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  31. Ryan Sproull (7,259 comments) says:

    Never happen Pete George, a few years ago a Priest was fooled into marrying two men, thinking one was a woman and when this came to light the priest was defrocked and the Bishop had the chapel where it occurred burnt to the ground.

    New land was bought and a new church raised on it to replace the profaned one

    That seems… excessive. Was there no better use for the money spent on the new church?

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  32. Pete George (23,680 comments) says:

    Wow Andrei, where was that up north somewhere? I didn’t hear anything about it down here in the south.

    Ryan, perhaps they were cost efficient and burnt a few witches at the same time.

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  33. Dennis Horne (2,403 comments) says:

    I wonder if the rising number of fatheads is linked to increasing obesity in the West…

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  34. wat dabney (3,805 comments) says:

    there is no sane reason that anybody can articulate as to how society at large is benefited by this psuedo marriage.

    Ah, the old ‘for the good of society’ argument.

    The 20th century totalitarian nightmares were fundamentally the result of this pretext.

    Human and civil rights can be discarded simply by asserting that you are acting ‘for the good of society.’

    If you don’t like gay marriage then marry someone of the opposite sex.

    There. Next question.

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  35. gump (1,660 comments) says:

    @Andrei

    Before the Second Vatican Council in the 1960s, it was a mortal sin for a Catholic to enter a Protestant Church. It was a serious business back then but seems almost unfathomable today.

    It seems likely that your Church’s current opposition to same-sex marriages will one day be regarded as a similar historical anomaly.

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  36. Griff (8,153 comments) says:

    Goody.
    All gay couples should attempt a fake male female marriage on at least one church.
    Destroy the papist by using their homophobic stupidity against them.

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  37. flipper (4,194 comments) says:

    Perhaps, David, you will one day explain why the sexual proclivities of homosexuals warrant so much attention. Will you?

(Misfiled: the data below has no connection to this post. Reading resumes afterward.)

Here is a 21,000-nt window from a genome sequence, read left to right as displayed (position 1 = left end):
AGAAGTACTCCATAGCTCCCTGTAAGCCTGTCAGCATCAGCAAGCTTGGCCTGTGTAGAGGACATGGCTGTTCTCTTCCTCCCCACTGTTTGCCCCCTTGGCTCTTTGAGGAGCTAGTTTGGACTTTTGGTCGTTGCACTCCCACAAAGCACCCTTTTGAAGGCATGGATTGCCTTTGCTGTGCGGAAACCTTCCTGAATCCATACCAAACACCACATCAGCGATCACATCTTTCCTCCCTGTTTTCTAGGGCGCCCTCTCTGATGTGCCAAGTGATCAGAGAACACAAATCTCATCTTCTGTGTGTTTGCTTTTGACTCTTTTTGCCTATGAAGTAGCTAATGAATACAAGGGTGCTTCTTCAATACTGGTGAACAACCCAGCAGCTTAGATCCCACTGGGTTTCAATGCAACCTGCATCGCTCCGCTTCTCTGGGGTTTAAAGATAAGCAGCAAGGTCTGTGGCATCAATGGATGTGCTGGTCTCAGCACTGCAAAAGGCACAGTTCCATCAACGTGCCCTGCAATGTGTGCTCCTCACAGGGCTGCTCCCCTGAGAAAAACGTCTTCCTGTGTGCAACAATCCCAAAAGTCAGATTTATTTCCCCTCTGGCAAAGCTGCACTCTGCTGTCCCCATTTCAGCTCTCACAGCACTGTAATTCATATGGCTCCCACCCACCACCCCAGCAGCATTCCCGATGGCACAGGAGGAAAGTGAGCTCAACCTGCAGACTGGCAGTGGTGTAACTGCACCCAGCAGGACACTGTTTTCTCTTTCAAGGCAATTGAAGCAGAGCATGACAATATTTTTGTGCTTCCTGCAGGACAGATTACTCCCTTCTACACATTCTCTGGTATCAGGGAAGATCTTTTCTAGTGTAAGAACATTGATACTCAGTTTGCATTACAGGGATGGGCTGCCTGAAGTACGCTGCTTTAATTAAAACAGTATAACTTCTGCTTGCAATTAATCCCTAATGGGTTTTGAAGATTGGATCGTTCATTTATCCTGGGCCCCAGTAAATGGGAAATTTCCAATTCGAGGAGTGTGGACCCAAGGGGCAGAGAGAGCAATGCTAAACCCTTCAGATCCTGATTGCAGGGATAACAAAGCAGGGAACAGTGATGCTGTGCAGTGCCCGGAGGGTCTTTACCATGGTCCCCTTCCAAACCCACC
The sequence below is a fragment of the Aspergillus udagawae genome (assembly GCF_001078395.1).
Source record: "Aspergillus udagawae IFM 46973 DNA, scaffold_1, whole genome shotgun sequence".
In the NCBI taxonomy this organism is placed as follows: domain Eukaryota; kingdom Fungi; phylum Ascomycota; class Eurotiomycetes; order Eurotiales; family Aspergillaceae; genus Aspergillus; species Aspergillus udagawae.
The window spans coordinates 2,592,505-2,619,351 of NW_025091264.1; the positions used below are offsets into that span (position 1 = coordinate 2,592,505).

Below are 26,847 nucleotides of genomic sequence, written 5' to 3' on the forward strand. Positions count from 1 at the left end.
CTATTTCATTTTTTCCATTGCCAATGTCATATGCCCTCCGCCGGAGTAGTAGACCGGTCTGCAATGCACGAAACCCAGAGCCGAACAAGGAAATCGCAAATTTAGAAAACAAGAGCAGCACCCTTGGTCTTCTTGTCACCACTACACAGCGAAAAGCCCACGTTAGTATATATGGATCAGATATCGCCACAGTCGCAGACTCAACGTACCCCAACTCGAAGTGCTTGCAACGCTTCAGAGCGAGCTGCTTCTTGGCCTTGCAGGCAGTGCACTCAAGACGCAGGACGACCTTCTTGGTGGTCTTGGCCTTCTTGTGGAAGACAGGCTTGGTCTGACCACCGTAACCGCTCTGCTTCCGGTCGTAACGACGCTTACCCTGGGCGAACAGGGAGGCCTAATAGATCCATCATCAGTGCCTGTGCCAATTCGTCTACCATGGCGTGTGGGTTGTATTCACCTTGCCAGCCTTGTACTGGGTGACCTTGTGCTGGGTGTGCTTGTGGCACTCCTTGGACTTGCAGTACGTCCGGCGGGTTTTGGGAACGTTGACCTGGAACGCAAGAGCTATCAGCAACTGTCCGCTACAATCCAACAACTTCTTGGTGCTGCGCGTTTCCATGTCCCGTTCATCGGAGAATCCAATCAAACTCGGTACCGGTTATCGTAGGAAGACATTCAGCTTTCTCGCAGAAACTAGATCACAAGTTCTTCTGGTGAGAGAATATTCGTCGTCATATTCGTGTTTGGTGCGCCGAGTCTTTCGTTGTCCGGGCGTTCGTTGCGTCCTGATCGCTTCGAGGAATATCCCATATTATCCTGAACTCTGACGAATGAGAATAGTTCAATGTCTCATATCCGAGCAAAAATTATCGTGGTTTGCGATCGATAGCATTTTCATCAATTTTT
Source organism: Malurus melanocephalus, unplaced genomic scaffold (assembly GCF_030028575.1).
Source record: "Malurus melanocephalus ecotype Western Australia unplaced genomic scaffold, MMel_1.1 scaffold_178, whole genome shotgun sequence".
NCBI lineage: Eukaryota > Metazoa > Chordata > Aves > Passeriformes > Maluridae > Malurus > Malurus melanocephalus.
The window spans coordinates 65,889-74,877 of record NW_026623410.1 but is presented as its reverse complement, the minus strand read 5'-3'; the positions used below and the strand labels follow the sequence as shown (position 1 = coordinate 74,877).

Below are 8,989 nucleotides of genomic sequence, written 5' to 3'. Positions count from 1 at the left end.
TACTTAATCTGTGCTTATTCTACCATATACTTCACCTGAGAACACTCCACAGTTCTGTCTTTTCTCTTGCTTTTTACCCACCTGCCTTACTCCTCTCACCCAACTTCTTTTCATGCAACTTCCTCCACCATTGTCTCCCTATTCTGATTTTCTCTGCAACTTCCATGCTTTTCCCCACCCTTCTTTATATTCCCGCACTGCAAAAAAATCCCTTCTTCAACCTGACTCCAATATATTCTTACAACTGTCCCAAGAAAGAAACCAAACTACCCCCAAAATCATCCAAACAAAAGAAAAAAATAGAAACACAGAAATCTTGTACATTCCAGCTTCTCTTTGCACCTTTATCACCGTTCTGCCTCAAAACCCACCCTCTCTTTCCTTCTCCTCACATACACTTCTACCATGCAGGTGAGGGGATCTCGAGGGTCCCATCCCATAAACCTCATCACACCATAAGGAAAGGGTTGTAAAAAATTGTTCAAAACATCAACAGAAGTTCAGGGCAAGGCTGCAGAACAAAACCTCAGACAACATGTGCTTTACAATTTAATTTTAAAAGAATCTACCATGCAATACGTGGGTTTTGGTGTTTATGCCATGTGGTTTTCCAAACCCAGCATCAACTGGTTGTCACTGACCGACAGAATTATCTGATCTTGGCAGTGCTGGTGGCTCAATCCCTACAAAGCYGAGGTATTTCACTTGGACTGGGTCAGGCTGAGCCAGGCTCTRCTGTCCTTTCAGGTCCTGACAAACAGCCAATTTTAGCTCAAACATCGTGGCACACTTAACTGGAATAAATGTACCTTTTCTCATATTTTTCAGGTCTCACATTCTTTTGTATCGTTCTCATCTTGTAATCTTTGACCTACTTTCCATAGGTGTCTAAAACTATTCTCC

Perhaps you could also invite Mau, for example, to tell everyone how she will explain her “sexuality” to her children. No ?
    Ditto how she felt able, her new found “sexuality” notwithstanding, to voluntarily copulate with her former husband and conceive children.

    Frankly, how an individual conducts their sexual life in private, providing it is not illegal, is their businesss. But please do not attempt to deep throat me on so called “gay” crap.

    Sane, non activist, same sex couples (my brother in law is an example), see no need for this “marriage” rubbish.

    Clearly the law change will occur. But what wll that say about the future of humanity? One wonders.

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  38. JMS (337 comments) says:

    I would rather the government got out of the business of marriage altogether,
    otherwise I don’t really care much about this issue.
    But as for gays and lesbians threatening Western Civilization, you’re all barking up the wrong tree!
    Anyone been to Europe recently?
    The stupendous Muslim birth rate is the real threat to our civilization.

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  39. BeaB (2,142 comments) says:

    What a lot of time and hot air is being wasted on this non-issue. The bill will pass and we’ll see lots of people congratulating themselves on their modern and liberal views. And silly pictures of same sex couples all dressed up in their wedding finery.

    I am happily married and I am happy for any other couple to be married if they so wish. It doesn’t affect me and is really none of my business, even if civilisation crumbles round me as a result.

    Decades ago, I chose a registry office as I have no belief in any kind of supernatural role in my life. To me the logical situation is that of France – a civil ceremony by the state and then religious mumbo jumbo if that’s what appeals to you.

    Of course in NZ neither is necessary any longer as a few years co-habitation provides all the legal protection marriage was designed for.

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  40. BlairM (2,363 comments) says:

    Gump – don’t get Andrei started on Vatican II, he probably thinks it was a bad idea and should never have happend!

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  41. Jacob Cohen (46 comments) says:

    St Andrew’s on The Terrace Presbyterian Church supports Marriage Equality …
St Andrew’s dissents from the Assembly’s decision to oppose marriage equality. Marriage equality is not an issue on which Presbyterians agree. 
– http://www.standrews.org.nz//news/#newsitem-5

    It is proposed the act will state “a marriage celebrant from a religious body or approved organisation is not required to solemnise a marriage where it would be contrary to a genuine religious beliefs of the religious body or approved organisation.”

    As can be seen, the Presbyterian Church of Aotearoa New Zealand does not agree within itself on same sex marriage, so the proposed wording of the act still does not accurately clarify the situation.